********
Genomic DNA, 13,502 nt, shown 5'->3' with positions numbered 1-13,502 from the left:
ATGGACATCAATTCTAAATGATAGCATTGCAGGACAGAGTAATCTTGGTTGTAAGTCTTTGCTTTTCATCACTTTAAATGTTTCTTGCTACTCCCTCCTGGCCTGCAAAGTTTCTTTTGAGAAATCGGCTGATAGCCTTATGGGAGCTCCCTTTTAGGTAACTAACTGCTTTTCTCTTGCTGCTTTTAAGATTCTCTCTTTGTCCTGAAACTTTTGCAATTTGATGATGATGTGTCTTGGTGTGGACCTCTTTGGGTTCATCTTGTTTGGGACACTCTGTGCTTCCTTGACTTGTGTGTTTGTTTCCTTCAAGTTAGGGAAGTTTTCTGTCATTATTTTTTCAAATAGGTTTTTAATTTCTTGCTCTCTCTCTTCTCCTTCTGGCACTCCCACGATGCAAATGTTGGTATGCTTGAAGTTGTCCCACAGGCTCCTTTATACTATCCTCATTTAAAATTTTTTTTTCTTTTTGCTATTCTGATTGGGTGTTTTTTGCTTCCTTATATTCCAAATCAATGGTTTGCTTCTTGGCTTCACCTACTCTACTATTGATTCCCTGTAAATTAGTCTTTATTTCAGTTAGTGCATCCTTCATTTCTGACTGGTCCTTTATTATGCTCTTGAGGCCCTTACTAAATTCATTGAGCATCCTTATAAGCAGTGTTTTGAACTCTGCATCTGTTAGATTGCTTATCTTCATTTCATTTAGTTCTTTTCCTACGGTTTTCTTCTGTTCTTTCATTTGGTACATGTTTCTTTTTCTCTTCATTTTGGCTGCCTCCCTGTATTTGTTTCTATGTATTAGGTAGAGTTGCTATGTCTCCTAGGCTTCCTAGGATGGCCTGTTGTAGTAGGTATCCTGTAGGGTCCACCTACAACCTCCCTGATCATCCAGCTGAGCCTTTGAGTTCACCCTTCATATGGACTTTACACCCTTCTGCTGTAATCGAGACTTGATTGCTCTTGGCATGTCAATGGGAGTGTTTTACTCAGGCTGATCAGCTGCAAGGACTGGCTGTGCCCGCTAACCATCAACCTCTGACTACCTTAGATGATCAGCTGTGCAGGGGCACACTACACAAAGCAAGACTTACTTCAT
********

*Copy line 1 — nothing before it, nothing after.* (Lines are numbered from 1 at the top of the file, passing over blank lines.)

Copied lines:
Genomic DNA, 13,502 nt, shown 5'->3' with positions numbered 1-13,502 from the left: